The EU introduces the Carbon Border Adjustment Mechanism to help achieve climate neutrality
To reach the EU’s goal of becoming the first climate-neutral continent, the economy must transform and adapt.
The European Commission’s EU Green Deal presents a plan to make the economy more sustainable by turning environmental challenges into opportunities. Considering this, the industrial sector must aim for clean production, more efficient use of materials and enhanced recycling.
Part of the Green Deal is the introduction of a new Carbon Border Adjustment Mechanism (CBAM). Due to less strict climate policies in non-EU countries, there is a greater risk of ‘carbon leakage’. This means that companies based in the EU could move carbon-intensive production abroad to take advantage of lower standards. Carbon leakage can therefore limit efforts to fight climate change.
The new CBAM will put a price on carbon use in emission-heavy imports and will therefore help to reduce emissions.
The CBAM will initially only apply to the following goods:
Iron and steel
A gradual approach will provide more stability for businesses.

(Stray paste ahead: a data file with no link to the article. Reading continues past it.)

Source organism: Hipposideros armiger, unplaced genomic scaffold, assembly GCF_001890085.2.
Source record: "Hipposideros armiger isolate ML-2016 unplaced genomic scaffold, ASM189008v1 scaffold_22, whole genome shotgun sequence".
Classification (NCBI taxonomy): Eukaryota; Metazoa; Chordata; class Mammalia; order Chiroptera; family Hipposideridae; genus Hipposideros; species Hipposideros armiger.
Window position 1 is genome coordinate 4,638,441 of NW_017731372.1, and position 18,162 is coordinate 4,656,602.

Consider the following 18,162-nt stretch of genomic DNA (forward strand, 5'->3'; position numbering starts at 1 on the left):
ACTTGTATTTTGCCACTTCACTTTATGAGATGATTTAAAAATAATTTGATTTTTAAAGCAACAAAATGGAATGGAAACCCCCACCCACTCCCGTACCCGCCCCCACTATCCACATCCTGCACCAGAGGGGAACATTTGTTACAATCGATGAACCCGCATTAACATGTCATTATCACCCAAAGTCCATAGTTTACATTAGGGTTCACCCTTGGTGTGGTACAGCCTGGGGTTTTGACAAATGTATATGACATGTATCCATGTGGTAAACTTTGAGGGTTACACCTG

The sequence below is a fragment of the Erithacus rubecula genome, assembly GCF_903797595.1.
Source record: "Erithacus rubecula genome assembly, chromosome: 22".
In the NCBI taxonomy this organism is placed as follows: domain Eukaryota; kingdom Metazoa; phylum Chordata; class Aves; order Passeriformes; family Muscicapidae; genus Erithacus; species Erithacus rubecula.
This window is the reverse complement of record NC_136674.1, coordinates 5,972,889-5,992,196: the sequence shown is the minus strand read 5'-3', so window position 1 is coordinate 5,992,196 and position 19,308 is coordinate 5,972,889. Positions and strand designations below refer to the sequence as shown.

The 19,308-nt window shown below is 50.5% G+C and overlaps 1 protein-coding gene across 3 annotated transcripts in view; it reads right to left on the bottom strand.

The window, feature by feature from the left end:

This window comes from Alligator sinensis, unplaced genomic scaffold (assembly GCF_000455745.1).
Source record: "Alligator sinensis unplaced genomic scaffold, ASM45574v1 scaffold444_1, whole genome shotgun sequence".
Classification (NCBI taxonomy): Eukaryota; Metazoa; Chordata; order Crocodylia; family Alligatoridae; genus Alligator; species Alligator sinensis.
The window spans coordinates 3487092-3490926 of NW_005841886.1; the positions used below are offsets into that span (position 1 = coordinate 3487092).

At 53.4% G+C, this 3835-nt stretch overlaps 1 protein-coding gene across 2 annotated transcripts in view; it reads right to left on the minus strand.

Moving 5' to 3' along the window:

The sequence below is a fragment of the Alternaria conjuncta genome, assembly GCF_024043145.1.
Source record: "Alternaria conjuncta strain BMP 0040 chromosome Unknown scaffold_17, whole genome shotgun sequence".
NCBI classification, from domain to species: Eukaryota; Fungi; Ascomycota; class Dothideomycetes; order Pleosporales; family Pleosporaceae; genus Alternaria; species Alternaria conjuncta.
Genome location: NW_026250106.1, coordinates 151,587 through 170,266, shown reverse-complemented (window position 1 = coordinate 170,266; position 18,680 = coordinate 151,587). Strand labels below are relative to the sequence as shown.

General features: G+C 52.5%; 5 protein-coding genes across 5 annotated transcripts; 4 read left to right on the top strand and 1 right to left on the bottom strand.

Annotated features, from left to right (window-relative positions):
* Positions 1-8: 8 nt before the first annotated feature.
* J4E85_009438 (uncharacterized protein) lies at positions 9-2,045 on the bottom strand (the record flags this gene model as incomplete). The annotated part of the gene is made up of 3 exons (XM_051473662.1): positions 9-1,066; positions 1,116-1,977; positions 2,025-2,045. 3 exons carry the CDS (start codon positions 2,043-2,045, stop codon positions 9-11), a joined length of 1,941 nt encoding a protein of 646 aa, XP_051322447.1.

Speaking of the new policy, Markus J. Beyrer, Director General of BusinessEurope said: "The European business community stands behind the Green Deal and believes it will be most effective if Europe takes an all-inclusive approach to its trade and climate agenda. In addition to carbon border adjustments, Europe has many other options to improve global climate action through its trade policy."
Carbon border adjustment is not about protectionism, but about ensuring a level-playing field and international cooperation to reach climate goals.
The CBAM will also equalise the price of carbon between domestic products and imports and ensure that the EU's climate objectives are not undermined by production relocating to countries with less ambitious policies.
You can read more about Carbon Adjustment here, and find the European Commission’s report on the mechanism attached at the bottom of this page.